NRI chief: Woonsocket nonprofits should pay their share

NRI chief: Woonsocket nonprofits should pay their share

WOONSOCKET - A decision to send tax bills to many of the city's nonprofit organizations in 2014 has been pretty unpopular with most groups, with members pointing out they've dedicated time and resources over the years to help city residents.

But at least one organization is happy about the change, saying it restores balance to a previously unfair system.

"Our understanding is not-for-profits are exempt from sales tax and income tax, but not from property taxes," said Chris Stevens, CEO of Northern Rhode Island Community Services. "It seems that it's really inequitable that some places get tax bills and some don't."

Thirteen civic groups were notified on Nov. 25 they'll be billed for a combined $382,040 in July of 2014, including Seven Hills Rhode Island, Le Club Par X, Family Resources Community Action and the Italian Workingmen's Club. The news, which came out in The Breeze's Dec. 4 story "Woonsocket nonprofits notified of impending tax bill," prompted a very different reaction from the NRI head than most.

"Finally," he said.

Stevens said he's contacted individuals from the past two administrations to notify them of the problem, to no avail.

NRI Community Services provides mental health and substance abuse services, and owns nearly a dozen properties including office space and lots with housing for clients. While some of the properties are on the hook for only a partial tax under state law providing exemptions for low income housing, Stevens said their organization's bill still adds up to hundreds of thousands of dollars every year.

But it's a contribution he's glad to make considering the state of Woonsocket's finances.

"The city needs all the taxes it can collect on properties," he said. "A human service or health service agency should really realize that they're trying to help people get out of poverty in a very poor community and if they're going to make the community poorer by taking properties off the tax rolls, then whatever positives they've gained from getting a few people employed, they took away by not paying property taxes."

"Rhode Island already has legislation that reduces taxes if you're doing low income housing, but it doesn't eliminate it completely," said Stevens.

Other organizations in the city have already proven they are exempt from property tax for other reasons under Rhode Island 44-3-3, while some, like The Stadium Theatre Foundation, lobbied to get their name officially added to the list when they first heard the city might pursue the budget balancing action.

Among the 13 currently scheduled to be sent bills this year, several are still providing documentation as to why they believe they should be exempt.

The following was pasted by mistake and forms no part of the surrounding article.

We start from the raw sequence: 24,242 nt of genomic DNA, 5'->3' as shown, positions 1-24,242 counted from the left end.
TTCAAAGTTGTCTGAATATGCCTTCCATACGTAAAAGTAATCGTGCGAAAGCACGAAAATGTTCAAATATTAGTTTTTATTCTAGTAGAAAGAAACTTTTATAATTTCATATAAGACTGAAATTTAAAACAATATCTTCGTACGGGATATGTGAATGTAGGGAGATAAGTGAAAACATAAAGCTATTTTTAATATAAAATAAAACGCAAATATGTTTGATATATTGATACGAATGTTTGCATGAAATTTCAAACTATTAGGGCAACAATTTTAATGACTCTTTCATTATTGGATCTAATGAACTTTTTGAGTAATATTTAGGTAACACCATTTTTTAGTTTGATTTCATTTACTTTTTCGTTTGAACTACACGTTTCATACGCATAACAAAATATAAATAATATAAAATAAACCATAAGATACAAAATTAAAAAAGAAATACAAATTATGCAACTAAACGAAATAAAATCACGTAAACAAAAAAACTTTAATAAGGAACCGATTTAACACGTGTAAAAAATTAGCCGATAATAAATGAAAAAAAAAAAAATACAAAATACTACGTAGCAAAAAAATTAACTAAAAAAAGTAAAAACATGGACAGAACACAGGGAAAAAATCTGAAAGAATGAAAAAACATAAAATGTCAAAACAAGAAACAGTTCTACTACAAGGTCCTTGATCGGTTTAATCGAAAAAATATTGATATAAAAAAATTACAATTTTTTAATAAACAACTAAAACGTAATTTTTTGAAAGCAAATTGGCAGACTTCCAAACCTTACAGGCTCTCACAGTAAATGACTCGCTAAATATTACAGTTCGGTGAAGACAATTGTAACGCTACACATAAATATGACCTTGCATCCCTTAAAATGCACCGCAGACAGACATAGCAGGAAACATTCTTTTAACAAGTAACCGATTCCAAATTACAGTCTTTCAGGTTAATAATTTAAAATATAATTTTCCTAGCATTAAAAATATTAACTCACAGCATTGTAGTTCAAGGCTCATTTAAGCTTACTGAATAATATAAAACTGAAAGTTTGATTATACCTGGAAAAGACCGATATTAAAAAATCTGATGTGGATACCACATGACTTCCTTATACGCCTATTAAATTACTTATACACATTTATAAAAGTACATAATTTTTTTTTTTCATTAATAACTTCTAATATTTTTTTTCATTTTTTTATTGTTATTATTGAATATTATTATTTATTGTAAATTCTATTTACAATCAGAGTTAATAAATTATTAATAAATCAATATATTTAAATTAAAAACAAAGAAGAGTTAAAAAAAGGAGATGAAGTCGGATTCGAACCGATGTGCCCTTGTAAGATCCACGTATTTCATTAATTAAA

"We're very empathetic to the people in the community and we want to make our contribution," said YWCA Executive Director Deborah Perry. "But in terms of our ability to pay the tax bill, it will certainly hinder our ability to provide services."

Among YWCA's charitable work is a free education program to pregnant and parenting teens.

Stevens, meanwhile, takes issue with the fraternal organizations he says amount to more of a social club.

"We pointed out to the city that these are men's drinking establishments," he said. "They really don't do that much in terms of community. In the scale of things, they mostly have a bar and a club and a meeting hall that they rent out."

Mike Kind, chairman of the Italian Workingmen's Club, however, said his group does do a lot of charitable work.

"We are a drinking establishment, but to say that's why we exist is unfair," Kind said.

Kind said he's waiting to see how the new administration, led by Mayor Lisa Baldelli-Hunt, handles the matter.

Stevens also pointed out that some of the organizations considered tax free were given the exemption as a small, local nonprofit, but have since been acquired by a much larger entities that receive millions in federal funding, such as Tri-Hab, which is now part of Lifespan, and The ARC, which is now part of Seven Hills.

"The original legislation was for a small million dollar a year not-for-profit, not a $170 million a year," he said. "It might have made sense 20 or 30 years ago, but the average nonprofit nowadays has multiple ways of getting paid and it certainly has the ability to incorporate property tax into their charges to whoever is paying them."

Every main road in the city, he observed, has one or two nonprofits.

"I think the taxing authority in the city of Woonsocket is being very brave to step up and say 'I know we'll incur the wrath of all these fraternal organizations and nonprofits, but they should be part of the tax base.'"


That's all this is. It's a by-product of a dying system that still doles out 20 year pensions and takes orders from unions about how much staffing is needed and continues to pay people at the WED full time pay for part time work.